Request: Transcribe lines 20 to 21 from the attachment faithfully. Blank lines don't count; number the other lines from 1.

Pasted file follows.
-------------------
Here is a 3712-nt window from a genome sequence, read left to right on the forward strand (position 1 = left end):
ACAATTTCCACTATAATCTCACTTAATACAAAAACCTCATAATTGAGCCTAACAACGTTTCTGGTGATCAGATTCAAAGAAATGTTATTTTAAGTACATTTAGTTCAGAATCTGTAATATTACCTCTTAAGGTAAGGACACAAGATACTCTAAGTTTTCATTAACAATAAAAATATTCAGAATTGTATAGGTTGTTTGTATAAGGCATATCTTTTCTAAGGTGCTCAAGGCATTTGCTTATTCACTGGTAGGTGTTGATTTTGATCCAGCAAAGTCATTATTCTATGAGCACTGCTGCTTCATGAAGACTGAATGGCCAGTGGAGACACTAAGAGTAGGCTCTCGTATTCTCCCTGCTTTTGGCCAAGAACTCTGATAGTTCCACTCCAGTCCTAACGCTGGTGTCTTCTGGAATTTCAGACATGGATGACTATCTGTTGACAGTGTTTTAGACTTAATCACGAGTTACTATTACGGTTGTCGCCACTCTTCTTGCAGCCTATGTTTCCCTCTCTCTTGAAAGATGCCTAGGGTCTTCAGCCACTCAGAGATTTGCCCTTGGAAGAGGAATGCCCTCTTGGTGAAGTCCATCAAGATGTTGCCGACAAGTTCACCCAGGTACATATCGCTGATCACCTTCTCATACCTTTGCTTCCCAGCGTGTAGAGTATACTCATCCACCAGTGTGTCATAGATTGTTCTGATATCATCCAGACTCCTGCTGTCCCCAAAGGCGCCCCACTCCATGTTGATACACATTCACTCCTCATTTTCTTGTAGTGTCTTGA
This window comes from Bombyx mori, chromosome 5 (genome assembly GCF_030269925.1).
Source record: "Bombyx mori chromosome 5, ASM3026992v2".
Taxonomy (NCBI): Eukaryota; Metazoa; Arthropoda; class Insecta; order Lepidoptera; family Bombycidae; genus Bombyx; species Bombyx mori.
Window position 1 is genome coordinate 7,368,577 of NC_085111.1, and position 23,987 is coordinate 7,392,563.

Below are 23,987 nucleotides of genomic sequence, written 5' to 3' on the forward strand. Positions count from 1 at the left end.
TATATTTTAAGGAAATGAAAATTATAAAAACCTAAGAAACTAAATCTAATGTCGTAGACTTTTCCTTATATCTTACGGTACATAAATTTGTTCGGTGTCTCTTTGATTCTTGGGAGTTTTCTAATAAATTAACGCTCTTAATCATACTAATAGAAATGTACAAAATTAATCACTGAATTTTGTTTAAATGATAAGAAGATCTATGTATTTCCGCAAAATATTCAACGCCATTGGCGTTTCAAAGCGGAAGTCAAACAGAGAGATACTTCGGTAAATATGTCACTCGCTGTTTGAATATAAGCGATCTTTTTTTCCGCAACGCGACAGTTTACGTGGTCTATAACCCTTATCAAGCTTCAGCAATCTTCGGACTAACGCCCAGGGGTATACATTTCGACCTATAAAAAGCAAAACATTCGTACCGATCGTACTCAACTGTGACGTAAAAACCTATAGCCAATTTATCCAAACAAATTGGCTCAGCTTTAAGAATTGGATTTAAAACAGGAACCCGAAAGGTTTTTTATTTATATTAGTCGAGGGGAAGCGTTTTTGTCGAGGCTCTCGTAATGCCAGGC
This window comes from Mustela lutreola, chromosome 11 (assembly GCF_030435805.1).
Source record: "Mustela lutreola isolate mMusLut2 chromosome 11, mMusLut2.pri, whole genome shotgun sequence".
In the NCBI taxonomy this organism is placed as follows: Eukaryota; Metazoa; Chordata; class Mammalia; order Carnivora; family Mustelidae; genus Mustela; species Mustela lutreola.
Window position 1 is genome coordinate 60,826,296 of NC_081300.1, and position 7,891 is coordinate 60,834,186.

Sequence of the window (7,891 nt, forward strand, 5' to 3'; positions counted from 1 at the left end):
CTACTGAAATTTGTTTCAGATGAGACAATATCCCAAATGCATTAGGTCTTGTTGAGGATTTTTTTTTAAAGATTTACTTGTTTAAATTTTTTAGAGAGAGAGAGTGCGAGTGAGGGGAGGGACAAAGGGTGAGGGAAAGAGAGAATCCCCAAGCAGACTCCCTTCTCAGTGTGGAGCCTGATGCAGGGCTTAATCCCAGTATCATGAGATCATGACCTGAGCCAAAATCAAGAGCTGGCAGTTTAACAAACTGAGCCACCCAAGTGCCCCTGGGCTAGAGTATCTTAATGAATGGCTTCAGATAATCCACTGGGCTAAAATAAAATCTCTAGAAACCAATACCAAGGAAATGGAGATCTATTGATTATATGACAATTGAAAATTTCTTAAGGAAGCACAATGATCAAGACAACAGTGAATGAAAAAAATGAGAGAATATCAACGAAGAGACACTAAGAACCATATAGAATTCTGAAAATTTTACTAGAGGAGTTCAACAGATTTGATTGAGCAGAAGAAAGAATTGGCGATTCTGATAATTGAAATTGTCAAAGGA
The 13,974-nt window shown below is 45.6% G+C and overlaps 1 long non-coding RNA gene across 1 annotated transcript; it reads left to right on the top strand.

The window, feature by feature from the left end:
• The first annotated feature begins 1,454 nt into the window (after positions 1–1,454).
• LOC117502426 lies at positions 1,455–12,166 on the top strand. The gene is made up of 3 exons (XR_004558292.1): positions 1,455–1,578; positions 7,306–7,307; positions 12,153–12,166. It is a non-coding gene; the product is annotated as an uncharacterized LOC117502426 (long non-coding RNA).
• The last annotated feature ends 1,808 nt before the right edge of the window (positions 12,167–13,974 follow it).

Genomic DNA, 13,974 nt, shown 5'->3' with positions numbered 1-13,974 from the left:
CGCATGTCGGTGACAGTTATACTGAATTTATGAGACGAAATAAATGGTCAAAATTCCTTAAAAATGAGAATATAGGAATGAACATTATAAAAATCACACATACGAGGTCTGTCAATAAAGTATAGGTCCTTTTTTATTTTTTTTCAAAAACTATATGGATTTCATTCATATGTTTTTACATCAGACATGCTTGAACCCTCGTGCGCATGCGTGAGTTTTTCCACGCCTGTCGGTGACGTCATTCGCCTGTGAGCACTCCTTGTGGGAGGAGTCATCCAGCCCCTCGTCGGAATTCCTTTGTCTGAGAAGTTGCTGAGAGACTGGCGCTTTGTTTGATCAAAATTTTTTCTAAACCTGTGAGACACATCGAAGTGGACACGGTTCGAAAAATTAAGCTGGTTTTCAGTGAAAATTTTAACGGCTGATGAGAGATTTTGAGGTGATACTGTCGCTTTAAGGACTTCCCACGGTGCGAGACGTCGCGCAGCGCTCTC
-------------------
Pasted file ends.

Genomic DNA, 13,974 nt, shown 5'->3' with positions numbered 1-13,974 from the left:
CGCATGTCGGTGACAGTTATACTGAATTTATGAGACGAAATAAATGGTCAAAATTCCTTAAAAATGAGAATATAGGAATGAACATTATAAAAATCACACATACGAGGTCTGTCAATAAAGTATAGGTCCTTTTTTATTTTTTTTCAAAAACTATATGGATTTCATTCATATGTTTTTACATCAGACATGCTTGAACCCTCGTGCGCATGCGTGAGTTTTTCCACGCCTGTCGGTGACGTCATTCGCCTGTGAGCACTCCTTGTGGGAGGAGTCATCCAGCCCCTCGTCGGAATTCCTTTGTCTGAGAAGTTGCTGAGAGACTGGCGCTTTGTTTGATCAAAATTTTTTCTAAACCTGTGAGACACATCGAAGTGGACACGGTTCGAAAAATTAAGCTGGTTTTCAGTGAAAATTTTAACGGCTGATGAGAGATTTTGAGGTGATACTGTCGCTTTAAGGACTTCCCACGGTGCGAGACGTCGCGCAGCGCTCTC